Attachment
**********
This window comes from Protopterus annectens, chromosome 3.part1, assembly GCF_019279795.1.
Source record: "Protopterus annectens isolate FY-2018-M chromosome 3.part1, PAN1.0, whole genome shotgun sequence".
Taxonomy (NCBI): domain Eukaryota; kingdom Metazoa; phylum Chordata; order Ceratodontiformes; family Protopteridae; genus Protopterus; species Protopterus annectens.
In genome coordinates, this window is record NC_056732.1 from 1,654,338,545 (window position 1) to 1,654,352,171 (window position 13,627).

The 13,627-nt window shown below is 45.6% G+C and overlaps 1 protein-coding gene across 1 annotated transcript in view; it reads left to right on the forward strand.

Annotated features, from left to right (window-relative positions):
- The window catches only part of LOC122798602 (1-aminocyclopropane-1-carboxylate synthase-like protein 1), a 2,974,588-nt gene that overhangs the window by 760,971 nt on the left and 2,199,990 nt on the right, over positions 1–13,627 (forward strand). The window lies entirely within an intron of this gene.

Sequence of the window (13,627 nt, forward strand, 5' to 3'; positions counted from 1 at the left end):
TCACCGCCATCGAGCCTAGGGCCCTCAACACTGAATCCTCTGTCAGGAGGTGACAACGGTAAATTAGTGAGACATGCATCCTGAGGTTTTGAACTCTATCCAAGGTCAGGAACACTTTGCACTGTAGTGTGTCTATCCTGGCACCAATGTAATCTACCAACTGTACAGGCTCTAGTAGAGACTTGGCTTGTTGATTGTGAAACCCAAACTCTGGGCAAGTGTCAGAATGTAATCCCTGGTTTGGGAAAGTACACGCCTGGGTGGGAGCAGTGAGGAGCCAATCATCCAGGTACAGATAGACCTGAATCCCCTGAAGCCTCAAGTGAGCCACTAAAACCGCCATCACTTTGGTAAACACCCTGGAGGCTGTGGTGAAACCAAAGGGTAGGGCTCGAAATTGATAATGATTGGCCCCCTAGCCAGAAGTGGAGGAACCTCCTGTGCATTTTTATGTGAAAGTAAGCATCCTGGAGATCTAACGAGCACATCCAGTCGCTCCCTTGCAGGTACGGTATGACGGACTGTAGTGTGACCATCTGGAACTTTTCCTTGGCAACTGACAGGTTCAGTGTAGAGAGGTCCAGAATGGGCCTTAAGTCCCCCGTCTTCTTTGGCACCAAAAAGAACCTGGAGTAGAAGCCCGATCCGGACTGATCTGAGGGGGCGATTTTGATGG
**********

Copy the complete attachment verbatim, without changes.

This window comes from Protopterus annectens, chromosome 3.part1, assembly GCF_019279795.1.
Source record: "Protopterus annectens isolate FY-2018-M chromosome 3.part1, PAN1.0, whole genome shotgun sequence".
Taxonomy (NCBI): domain Eukaryota; kingdom Metazoa; phylum Chordata; order Ceratodontiformes; family Protopteridae; genus Protopterus; species Protopterus annectens.
In genome coordinates, this window is record NC_056732.1 from 1,654,338,545 (window position 1) to 1,654,352,171 (window position 13,627).

The 13,627-nt window shown below is 45.6% G+C and overlaps 1 protein-coding gene across 1 annotated transcript in view; it reads left to right on the forward strand.

Annotated features, from left to right (window-relative positions):
- The window catches only part of LOC122798602 (1-aminocyclopropane-1-carboxylate synthase-like protein 1), a 2,974,588-nt gene that overhangs the window by 760,971 nt on the left and 2,199,990 nt on the right, over positions 1–13,627 (forward strand). The window lies entirely within an intron of this gene.

Sequence of the window (13,627 nt, forward strand, 5' to 3'; positions counted from 1 at the left end):
TCACCGCCATCGAGCCTAGGGCCCTCAACACTGAATCCTCTGTCAGGAGGTGACAACGGTAAATTAGTGAGACATGCATCCTGAGGTTTTGAACTCTATCCAAGGTCAGGAACACTTTGCACTGTAGTGTGTCTATCCTGGCACCAATGTAATCTACCAACTGTACAGGCTCTAGTAGAGACTTGGCTTGTTGATTGTGAAACCCAAACTCTGGGCAAGTGTCAGAATGTAATCCCTGGTTTGGGAAAGTACACGCCTGGGTGGGAGCAGTGAGGAGCCAATCATCCAGGTACAGATAGACCTGAATCCCCTGAAGCCTCAAGTGAGCCACTAAAACCGCCATCACTTTGGTAAACACCCTGGAGGCTGTGGTGAAACCAAAGGGTAGGGCTCGAAATTGATAATGATTGGCCCCCTAGCCAGAAGTGGAGGAACCTCCTGTGCATTTTTATGTGAAAGTAAGCATCCTGGAGATCTAACGAGCACATCCAGTCGCTCCCTTGCAGGTACGGTATGACGGACTGTAGTGTGACCATCTGGAACTTTTCCTTGGCAACTGACAGGTTCAGTGTAGAGAGGTCCAGAATGGGCCTTAAGTCCCCCGTCTTCTTTGGCACCAAAAAGAACCTGGAGTAGAAGCCCGATCCGGACTGATCTGAGGGGGCGATTTTGATGG